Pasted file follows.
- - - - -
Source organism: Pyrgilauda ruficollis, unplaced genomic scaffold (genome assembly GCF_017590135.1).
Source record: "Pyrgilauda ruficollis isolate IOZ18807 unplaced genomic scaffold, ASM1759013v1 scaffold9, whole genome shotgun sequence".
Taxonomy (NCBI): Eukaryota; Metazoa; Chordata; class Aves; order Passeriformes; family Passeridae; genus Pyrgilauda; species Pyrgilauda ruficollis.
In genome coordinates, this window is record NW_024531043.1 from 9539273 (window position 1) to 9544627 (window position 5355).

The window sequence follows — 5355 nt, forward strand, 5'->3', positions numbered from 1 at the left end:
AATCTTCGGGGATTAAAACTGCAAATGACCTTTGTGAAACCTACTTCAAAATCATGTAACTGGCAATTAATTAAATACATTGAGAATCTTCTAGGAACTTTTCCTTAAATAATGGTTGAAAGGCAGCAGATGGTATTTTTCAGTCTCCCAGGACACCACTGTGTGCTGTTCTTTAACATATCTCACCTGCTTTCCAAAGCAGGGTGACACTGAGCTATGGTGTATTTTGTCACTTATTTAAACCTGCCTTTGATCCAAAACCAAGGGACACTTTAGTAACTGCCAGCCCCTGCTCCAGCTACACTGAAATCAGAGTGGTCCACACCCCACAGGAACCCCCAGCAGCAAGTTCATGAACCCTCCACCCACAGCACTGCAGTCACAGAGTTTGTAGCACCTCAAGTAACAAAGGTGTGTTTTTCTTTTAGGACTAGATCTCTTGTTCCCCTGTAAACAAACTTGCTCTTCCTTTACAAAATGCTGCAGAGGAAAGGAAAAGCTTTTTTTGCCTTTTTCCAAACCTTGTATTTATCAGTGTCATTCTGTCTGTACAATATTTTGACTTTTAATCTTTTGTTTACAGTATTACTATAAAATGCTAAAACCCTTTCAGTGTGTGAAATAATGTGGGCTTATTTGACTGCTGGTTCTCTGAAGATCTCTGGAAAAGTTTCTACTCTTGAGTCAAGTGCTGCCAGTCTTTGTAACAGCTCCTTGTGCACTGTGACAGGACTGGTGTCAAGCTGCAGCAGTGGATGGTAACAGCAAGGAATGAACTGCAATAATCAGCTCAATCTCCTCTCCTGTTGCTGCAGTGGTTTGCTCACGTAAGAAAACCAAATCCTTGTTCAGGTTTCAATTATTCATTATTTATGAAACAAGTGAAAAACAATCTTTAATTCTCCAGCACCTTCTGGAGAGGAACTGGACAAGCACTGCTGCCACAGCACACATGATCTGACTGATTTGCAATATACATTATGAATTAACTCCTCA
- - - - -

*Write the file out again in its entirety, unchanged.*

Source organism: Pyrgilauda ruficollis, unplaced genomic scaffold (genome assembly GCF_017590135.1).
Source record: "Pyrgilauda ruficollis isolate IOZ18807 unplaced genomic scaffold, ASM1759013v1 scaffold9, whole genome shotgun sequence".
Taxonomy (NCBI): Eukaryota; Metazoa; Chordata; class Aves; order Passeriformes; family Passeridae; genus Pyrgilauda; species Pyrgilauda ruficollis.
In genome coordinates, this window is record NW_024531043.1 from 9539273 (window position 1) to 9544627 (window position 5355).

The window sequence follows — 5355 nt, forward strand, 5'->3', positions numbered from 1 at the left end:
AATCTTCGGGGATTAAAACTGCAAATGACCTTTGTGAAACCTACTTCAAAATCATGTAACTGGCAATTAATTAAATACATTGAGAATCTTCTAGGAACTTTTCCTTAAATAATGGTTGAAAGGCAGCAGATGGTATTTTTCAGTCTCCCAGGACACCACTGTGTGCTGTTCTTTAACATATCTCACCTGCTTTCCAAAGCAGGGTGACACTGAGCTATGGTGTATTTTGTCACTTATTTAAACCTGCCTTTGATCCAAAACCAAGGGACACTTTAGTAACTGCCAGCCCCTGCTCCAGCTACACTGAAATCAGAGTGGTCCACACCCCACAGGAACCCCCAGCAGCAAGTTCATGAACCCTCCACCCACAGCACTGCAGTCACAGAGTTTGTAGCACCTCAAGTAACAAAGGTGTGTTTTTCTTTTAGGACTAGATCTCTTGTTCCCCTGTAAACAAACTTGCTCTTCCTTTACAAAATGCTGCAGAGGAAAGGAAAAGCTTTTTTTGCCTTTTTCCAAACCTTGTATTTATCAGTGTCATTCTGTCTGTACAATATTTTGACTTTTAATCTTTTGTTTACAGTATTACTATAAAATGCTAAAACCCTTTCAGTGTGTGAAATAATGTGGGCTTATTTGACTGCTGGTTCTCTGAAGATCTCTGGAAAAGTTTCTACTCTTGAGTCAAGTGCTGCCAGTCTTTGTAACAGCTCCTTGTGCACTGTGACAGGACTGGTGTCAAGCTGCAGCAGTGGATGGTAACAGCAAGGAATGAACTGCAATAATCAGCTCAATCTCCTCTCCTGTTGCTGCAGTGGTTTGCTCACGTAAGAAAACCAAATCCTTGTTCAGGTTTCAATTATTCATTATTTATGAAACAAGTGAAAAACAATCTTTAATTCTCCAGCACCTTCTGGAGAGGAACTGGACAAGCACTGCTGCCACAGCACACATGATCTGACTGATTTGCAATATACATTATGAATTAACTCCTCA